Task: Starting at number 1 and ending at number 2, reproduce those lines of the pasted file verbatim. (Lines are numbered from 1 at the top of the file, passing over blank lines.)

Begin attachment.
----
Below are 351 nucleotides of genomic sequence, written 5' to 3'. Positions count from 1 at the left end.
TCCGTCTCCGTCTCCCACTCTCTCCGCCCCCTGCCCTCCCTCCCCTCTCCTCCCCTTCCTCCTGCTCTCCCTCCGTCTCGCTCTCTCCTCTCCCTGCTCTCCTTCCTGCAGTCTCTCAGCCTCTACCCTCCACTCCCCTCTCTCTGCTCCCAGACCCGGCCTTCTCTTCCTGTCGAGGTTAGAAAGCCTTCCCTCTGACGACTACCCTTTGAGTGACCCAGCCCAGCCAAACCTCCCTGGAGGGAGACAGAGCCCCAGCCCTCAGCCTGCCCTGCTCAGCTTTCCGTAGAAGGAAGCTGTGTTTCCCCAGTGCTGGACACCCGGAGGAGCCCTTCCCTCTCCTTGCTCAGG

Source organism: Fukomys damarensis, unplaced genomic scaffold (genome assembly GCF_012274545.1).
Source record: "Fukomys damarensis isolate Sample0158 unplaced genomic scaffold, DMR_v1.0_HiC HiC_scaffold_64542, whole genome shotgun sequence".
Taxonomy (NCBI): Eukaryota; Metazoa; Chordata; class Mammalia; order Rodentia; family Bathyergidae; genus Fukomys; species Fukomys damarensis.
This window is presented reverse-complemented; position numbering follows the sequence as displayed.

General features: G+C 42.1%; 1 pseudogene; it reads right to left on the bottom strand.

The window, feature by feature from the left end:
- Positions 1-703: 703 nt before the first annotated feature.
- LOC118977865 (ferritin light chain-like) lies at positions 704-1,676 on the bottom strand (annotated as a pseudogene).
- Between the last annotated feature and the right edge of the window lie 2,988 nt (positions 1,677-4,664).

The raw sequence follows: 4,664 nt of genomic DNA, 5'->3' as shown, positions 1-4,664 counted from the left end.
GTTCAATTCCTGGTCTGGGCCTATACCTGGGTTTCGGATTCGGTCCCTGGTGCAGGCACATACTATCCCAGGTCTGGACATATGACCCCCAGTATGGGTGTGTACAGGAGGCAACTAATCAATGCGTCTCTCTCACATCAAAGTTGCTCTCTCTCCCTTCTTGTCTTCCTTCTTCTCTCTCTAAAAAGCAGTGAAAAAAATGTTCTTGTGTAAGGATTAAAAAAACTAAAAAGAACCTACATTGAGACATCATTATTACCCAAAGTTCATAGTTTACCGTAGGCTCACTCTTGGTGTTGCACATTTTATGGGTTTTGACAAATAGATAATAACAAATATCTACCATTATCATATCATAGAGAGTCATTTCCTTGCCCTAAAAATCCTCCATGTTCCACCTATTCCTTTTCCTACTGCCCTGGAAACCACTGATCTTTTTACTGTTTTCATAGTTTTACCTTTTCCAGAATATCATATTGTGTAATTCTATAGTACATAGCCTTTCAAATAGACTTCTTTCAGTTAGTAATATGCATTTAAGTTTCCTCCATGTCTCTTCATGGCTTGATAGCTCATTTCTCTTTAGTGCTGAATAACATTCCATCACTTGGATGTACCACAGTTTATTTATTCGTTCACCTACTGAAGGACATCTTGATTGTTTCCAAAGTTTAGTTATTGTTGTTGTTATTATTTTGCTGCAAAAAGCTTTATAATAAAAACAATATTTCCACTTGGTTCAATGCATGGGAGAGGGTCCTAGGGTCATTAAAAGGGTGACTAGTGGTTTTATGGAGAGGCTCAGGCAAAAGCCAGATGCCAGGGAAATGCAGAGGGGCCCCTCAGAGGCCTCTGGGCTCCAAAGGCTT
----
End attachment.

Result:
Below are 351 nucleotides of genomic sequence, written 5' to 3'. Positions count from 1 at the left end.
TCCGTCTCCGTCTCCCACTCTCTCCGCCCCCTGCCCTCCCTCCCCTCTCCTCCCCTTCCTCCTGCTCTCCCTCCGTCTCGCTCTCTCCTCTCCCTGCTCTCCTTCCTGCAGTCTCTCAGCCTCTACCCTCCACTCCCCTCTCTCTGCTCCCAGACCCGGCCTTCTCTTCCTGTCGAGGTTAGAAAGCCTTCCCTCTGACGACTACCCTTTGAGTGACCCAGCCCAGCCAAACCTCCCTGGAGGGAGACAGAGCCCCAGCCCTCAGCCTGCCCTGCTCAGCTTTCCGTAGAAGGAAGCTGTGTTTCCCCAGTGCTGGACACCCGGAGGAGCCCTTCCCTCTCCTTGCTCAGG